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Locomotive Performance and Tractive Effort Discussion

Discussion in 'Steam Traction' started by MellishR, Nov 26, 2022.

  1. S.A.C. Martin

    S.A.C. Martin Part of the furniture

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    Sorry Tom, but I am looking at photographs in Peter Tuffrey's excellent volume, LNER Workshops, and there are several photographs showing the removal of blastpipes from boilers. On the LNER parts being removed were likely to go to be reconditioned and indeed I can see in one such photograph that a replacement set have been marked for fitting.

    Not only that, but the LNER workshops were generally laid out in such a manner that different parts went to different workshops.

    Hell, the front cover of Peter Tuffrey's volume shows an A4, an A4 boiler, and a Peppercorn A2, all without blastpipe equipment in situ within the works.

    That might be true for the LMS but it definitely does not ring true with the LNER.
     
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  2. LMS2968

    LMS2968 Part of the furniture

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    Amazing.
     
  3. Steve

    Steve Resident of Nat Pres Friend

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    Are you sure? When a boiler entered works for overhaul one of the usual things to do was to remove the smokebox tubeplate. This both allowed access to the boiler innards and enabled a check for grooving, a problem quite common with tubeplates. The tubeplate isn't going to be removed with the smokebox attached so prior to that the smokebox would be removed. This would also allow easy access to various other parts of the loco. It even happens with preserved locos undergoing overhaul today if there is a need to gain internal access. There wasn't a pool of smokeboxes so, if fit for further use, it would go back on the same loco. The LNER liked providing manholes in the bottom of the boiler barrel which would have lessened the need to remove the tubeplate but they weren't usually big openings (A3's were 14" diameter and I wouldn't be able to fit through that!)) so anything other than an inspection wouldn't have been an easy task. It was by no means a universal provision, either.
     
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  4. Jamessquared

    Jamessquared Nat Pres stalwart

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    I’m not suggesting you wouldn’t remove the blast pipe during an overhaul - you’d need to do so in order to clear out accumulated coke. What I’m suggesting is that once refurbished, you’d return it to the same loco.

    Also, on terminology - I’d be careful saying “the blast pipe is removed from the boiler” - fundamentally it is not part of the boiler, it’s better to consider it is an extension of the cylinder assembly, surely.

    Tom
     
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  5. S.A.C. Martin

    S.A.C. Martin Part of the furniture

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    Fair comments Tom. I understand what you mean better now, thank you for clarifying.
     
  6. S.A.C. Martin

    S.A.C. Martin Part of the furniture

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    Begging everyone's pardon, but the idea that there was not a "pool of smokeboxes", or that "the smokeboxes would go onto the same loco" doesn't ring true again, because there was a pool of spare boilers and these were interchanged constantly on the LNER - and there absolutely had to be removal of smokeboxes in order to get certain combinations of boiler, smokebox, superheater header and similar onto different classes. Because - key point - the smokeboxes on all of these classes were different lengths and had different arrangements.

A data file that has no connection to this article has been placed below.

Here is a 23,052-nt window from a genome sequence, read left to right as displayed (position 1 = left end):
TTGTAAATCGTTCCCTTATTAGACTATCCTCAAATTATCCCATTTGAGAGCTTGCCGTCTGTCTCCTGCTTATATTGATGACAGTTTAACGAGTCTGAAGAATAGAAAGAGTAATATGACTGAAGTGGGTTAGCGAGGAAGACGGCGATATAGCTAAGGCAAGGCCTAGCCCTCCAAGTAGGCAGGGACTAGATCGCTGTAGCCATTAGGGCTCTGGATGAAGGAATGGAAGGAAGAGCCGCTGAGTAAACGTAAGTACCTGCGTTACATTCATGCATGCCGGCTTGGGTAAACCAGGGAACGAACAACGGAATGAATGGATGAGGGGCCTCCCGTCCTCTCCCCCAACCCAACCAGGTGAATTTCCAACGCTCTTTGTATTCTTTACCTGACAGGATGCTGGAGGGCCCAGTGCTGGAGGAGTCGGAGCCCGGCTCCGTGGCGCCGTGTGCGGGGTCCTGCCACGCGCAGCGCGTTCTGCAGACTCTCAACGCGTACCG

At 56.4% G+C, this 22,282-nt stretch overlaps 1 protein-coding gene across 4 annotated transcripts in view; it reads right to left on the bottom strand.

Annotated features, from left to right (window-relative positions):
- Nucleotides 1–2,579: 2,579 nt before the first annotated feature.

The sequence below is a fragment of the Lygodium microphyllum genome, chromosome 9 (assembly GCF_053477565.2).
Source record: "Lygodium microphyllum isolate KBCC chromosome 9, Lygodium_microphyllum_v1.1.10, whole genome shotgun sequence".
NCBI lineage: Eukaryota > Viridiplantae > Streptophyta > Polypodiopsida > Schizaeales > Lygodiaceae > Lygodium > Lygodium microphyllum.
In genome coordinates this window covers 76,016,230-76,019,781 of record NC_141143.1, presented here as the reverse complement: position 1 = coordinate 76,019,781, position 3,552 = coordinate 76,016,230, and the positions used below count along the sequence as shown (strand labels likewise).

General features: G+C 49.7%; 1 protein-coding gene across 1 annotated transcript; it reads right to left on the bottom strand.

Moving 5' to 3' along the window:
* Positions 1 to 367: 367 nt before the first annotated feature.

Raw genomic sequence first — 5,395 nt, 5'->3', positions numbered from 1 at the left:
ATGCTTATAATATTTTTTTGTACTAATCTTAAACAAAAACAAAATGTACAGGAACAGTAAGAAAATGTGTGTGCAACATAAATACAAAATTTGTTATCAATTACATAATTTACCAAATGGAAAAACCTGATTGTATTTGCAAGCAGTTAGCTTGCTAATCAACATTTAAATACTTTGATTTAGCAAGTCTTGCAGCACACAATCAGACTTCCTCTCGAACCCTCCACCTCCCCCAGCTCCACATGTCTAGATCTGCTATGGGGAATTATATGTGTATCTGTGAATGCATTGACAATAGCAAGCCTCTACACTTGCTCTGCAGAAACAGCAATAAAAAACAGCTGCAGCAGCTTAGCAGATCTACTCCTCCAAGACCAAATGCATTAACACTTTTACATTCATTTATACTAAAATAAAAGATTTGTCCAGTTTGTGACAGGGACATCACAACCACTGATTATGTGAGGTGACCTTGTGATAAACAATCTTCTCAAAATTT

Key example: Thompson and Peppercorn boilers were considered interchangeable amongst the Pacific classes, and Thompson's A1/1 was considered standard with the A4s, and the A2/1s were considered standard with the V2s. All of these classes had boilers from other classes on them at times. In BR days, A4 boilers were used on A3s too and this too would have required removal of the smokebox from the boiler.

    The devil is in the detail, and a blanket statement of "they wouldn't have removed it from the boiler" doesn't ring true. I'm sorry: I know the LNER, I've been studying their locomotives for over a decade. You might get a smokebox that stays with a loco, you might get a boiler that stays with a loco, or (fundamentally more likely), you get a loco that swaps its boiler for the next that's available and a decision is made on what parts are to be retained.

    But it's not a hard and fast rule and no matter how much someone says it should be, it invariably wasn't: and we have photographic proof that shows this was so.

    The best example: Peppercorn A1 with a round top dome, diagram 117 Thompson A2/3 boiler:

    6CE43A37-BD69-4900-BCDF-55FC982741C7.jpeg

    RCTS 2A LNER “green book” - just have a read of the individual locos boiler records and you can see how complicated it gets with LNER Pacifics!
     
    Last edited: Dec 4, 2022
  7. LMS2968

    LMS2968 Part of the furniture

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    Sorry Simon, but there would not be a pool of smokeboxes. There would be of boilers, generally up to 10% more boilers than engines, because boilers took longer to repair than engines, but smokeboxes were straight forward fabrications, easy and quick to make but taking up a lot of space in storage. They would be assembled as and when needed, which would not be as often as a boiler overhaul.
     
    Last edited: Dec 5, 2022
  8. S.A.C. Martin

    S.A.C. Martin Part of the furniture

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    Where did I say they definitely had a pool of smokeboxes?

    The point I am making (maybe not very well!) is you can’t assume parts stayed with a loco at an overhaul, because invariably they did or didn’t based on condition.
     
  9. LMS2968

    LMS2968 Part of the furniture

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  10. S.A.C. Martin

    S.A.C. Martin Part of the furniture

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    But that is the precisely the point I am making. The blanket statement of “a smokebox would stay with a loco” doesn’t ring true, and neither does the possibility of there not being some form of pool or at least one spare smokebox available!